Abstract

The San Miguel strand of the San Miguel-Vallecitos fault zone displaces an alluvial ridge 23+5/−10 m in the vicinity of Dolores Mountain. The same section of fault produced surface rupture during the M6.8 earthquake of 1956. We estimate a minimum age of the ridge at between 110+150/−60 ka by comparing soil development on the offset ridge to two soil chronosequences in southern California. Dividing the measured offset by the age of the ridge places a maximum range on the fault slip rate of 0.2+0.35/−0.15 mm/yr. Excavations along and across the fault at the same site revealed at least 80 cm and probably 115 cm of right-lateral offset of a now-buried stream channel deposit. We attribute the 115-cm offset to the 1956 M6.8 earthquake, a displacement that is slightly larger than previously reported for this earthquake. Dividing the 80 to 115 cm of displacement by the calculated fault slip rate yields an estimated return time for similar-sized events of about 5.8+17/−4.3 ka. Similarly, dividing the slip expected for rupture of the entire 160-km length of the San Miguel-Vallecitos fault zone by the fault slip rate yields an estimate of return time of Mw7.8 earthquakes of about 80 ka. The slip rate determined from this study is at least an order of magnitude less than that contributed by the Agua Blanca fault and indicates that the San Miguel fault zone transfers less than about 1% of the plate motions.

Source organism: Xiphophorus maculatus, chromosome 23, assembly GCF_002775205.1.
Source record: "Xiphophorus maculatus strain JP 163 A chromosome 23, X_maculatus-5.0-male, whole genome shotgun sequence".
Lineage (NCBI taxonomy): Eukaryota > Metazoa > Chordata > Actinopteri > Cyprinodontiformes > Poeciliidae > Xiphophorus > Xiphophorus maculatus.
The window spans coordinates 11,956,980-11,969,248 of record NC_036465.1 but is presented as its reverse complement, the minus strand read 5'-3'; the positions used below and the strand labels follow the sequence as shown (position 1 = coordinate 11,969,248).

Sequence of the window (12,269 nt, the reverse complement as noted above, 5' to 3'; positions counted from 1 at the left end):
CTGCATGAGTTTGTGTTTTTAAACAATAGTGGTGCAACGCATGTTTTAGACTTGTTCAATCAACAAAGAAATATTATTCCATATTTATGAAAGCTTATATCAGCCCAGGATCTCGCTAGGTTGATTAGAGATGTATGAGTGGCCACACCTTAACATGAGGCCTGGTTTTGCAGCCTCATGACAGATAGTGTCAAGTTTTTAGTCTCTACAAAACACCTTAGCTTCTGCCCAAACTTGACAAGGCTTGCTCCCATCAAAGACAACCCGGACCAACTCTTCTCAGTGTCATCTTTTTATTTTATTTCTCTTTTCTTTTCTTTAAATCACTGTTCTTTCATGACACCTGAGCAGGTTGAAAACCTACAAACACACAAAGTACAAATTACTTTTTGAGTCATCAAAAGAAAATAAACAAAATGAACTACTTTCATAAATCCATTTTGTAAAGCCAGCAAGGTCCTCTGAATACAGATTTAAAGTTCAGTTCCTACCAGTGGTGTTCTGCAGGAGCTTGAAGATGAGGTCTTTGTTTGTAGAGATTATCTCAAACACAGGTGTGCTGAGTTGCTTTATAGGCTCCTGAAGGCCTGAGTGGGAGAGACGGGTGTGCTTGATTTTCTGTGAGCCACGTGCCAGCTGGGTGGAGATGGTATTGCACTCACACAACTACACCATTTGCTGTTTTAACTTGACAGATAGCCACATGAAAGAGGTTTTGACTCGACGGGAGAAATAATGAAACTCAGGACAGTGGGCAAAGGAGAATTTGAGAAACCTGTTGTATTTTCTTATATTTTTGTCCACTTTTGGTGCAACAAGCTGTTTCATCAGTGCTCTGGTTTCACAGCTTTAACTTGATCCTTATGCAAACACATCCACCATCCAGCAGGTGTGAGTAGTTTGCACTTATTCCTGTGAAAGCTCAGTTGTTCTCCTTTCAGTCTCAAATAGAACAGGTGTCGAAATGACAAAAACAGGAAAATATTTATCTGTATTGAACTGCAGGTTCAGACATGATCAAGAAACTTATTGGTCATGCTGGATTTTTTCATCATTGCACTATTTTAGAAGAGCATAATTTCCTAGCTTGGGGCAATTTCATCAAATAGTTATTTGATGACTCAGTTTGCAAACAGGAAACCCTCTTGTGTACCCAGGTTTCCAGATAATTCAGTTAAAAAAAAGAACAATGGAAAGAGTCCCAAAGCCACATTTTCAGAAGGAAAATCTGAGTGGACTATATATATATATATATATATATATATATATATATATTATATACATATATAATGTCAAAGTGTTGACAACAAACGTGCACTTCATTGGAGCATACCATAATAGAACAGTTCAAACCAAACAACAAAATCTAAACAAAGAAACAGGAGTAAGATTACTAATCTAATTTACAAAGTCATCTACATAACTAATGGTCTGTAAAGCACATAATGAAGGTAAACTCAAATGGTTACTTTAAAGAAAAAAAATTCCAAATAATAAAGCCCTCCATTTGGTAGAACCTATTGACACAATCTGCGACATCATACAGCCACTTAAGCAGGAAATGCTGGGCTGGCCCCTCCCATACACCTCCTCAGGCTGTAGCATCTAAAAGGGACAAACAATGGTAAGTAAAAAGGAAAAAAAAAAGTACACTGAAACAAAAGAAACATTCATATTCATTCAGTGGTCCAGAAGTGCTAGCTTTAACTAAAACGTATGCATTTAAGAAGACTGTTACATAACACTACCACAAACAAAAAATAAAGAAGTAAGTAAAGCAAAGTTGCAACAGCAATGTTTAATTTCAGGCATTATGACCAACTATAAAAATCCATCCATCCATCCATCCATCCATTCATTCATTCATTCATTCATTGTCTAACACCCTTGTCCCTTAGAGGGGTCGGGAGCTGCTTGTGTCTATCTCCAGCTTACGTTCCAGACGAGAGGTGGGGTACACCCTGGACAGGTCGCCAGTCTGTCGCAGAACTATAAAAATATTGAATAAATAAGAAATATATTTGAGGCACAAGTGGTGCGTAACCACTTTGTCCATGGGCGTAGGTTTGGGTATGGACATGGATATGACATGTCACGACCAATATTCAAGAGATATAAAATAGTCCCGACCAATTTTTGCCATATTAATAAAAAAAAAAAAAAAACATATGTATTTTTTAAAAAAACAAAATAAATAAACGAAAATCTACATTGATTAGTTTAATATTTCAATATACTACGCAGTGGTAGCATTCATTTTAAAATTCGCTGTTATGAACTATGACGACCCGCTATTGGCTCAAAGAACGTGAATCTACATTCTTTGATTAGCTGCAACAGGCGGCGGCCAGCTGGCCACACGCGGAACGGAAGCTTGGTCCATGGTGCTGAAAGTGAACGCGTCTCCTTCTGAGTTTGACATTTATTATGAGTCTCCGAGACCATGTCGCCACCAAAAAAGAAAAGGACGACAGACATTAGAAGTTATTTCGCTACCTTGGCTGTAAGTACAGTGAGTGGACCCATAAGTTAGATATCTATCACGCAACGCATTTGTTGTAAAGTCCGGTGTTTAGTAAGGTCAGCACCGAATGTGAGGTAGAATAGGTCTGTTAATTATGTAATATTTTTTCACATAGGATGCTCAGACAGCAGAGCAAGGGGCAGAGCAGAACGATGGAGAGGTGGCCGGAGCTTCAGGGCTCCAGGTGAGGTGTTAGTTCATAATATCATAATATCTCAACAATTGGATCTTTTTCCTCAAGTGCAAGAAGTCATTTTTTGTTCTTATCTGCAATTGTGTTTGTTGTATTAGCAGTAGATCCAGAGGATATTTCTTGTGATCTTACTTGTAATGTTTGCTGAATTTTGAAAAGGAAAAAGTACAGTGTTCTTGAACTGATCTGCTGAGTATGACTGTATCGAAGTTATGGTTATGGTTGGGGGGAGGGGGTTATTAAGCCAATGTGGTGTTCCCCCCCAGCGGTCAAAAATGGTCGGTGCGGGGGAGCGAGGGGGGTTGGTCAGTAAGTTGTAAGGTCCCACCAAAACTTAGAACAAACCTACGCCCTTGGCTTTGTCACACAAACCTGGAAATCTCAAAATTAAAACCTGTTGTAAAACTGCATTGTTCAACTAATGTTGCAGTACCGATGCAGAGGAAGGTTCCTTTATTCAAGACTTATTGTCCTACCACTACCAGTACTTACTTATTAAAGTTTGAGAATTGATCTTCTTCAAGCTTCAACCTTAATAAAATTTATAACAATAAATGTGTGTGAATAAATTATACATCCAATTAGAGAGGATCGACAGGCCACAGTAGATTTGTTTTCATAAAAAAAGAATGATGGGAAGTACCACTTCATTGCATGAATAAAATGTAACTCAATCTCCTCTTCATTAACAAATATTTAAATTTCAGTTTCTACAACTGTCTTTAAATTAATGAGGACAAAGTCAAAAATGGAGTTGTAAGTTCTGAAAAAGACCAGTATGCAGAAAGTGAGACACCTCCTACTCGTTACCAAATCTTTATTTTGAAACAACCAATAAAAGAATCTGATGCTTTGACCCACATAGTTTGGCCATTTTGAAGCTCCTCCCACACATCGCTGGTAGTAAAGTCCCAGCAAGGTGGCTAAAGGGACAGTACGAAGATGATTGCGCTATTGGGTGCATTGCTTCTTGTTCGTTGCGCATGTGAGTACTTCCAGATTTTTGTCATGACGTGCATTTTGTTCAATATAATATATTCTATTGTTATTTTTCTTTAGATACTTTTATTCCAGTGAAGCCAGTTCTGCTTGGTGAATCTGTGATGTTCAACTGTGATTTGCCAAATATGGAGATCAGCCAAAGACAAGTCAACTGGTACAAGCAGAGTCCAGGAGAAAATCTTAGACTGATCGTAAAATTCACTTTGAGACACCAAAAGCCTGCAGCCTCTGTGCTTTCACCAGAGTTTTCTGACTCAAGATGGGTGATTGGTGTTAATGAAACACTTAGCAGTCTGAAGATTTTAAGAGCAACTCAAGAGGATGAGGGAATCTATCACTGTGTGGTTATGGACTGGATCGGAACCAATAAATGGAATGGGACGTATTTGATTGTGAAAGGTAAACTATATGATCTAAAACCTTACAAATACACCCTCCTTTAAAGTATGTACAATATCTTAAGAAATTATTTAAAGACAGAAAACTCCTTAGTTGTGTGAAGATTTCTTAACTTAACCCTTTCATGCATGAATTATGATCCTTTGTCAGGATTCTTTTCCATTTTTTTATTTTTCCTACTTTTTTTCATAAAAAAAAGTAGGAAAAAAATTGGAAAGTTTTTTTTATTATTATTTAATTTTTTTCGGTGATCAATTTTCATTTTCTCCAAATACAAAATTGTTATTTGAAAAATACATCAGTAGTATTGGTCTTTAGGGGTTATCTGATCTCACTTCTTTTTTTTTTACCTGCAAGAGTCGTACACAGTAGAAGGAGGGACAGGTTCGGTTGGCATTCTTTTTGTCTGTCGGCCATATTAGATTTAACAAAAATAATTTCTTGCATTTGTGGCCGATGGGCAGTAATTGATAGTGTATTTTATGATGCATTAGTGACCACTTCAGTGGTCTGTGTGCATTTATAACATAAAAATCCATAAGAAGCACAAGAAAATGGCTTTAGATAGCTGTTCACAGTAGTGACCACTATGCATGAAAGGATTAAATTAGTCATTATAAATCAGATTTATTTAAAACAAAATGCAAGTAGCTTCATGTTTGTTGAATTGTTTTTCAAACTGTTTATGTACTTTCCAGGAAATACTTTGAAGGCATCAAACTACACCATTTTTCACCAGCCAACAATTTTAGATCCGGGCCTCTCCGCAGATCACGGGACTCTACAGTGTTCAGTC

The San Miguel fault shows a complex fault trace and registers a small value of cumulative geologic offset (maximum of 0.6 km). When combining the geological estimates of magnitude and return time of the largest earthquakes with magnitude-frequency data recorded along the San Miguel fault by the RESNOR seismic network during the period 1976 to 1991, we observe that the shape of the magnitude-frequency distribution along the fault may be described by the Gutenberg-Richter relationship Log n = abM. In contrast, along-strike-slip faults in southern California that are characterized by orders of magnitude more cumulative offset and less complex fault traces, we observe that extrapolation of earthquake frequency statistics from the instrumental record of seismicity severely underestimates the rate of occurrence of maximum expected events. We speculate that the relatively high productivity of small earthquakes along the San Miguel fault reflects a more heterogeneous stress field associated with the incipient and complex nature of the fault trace.

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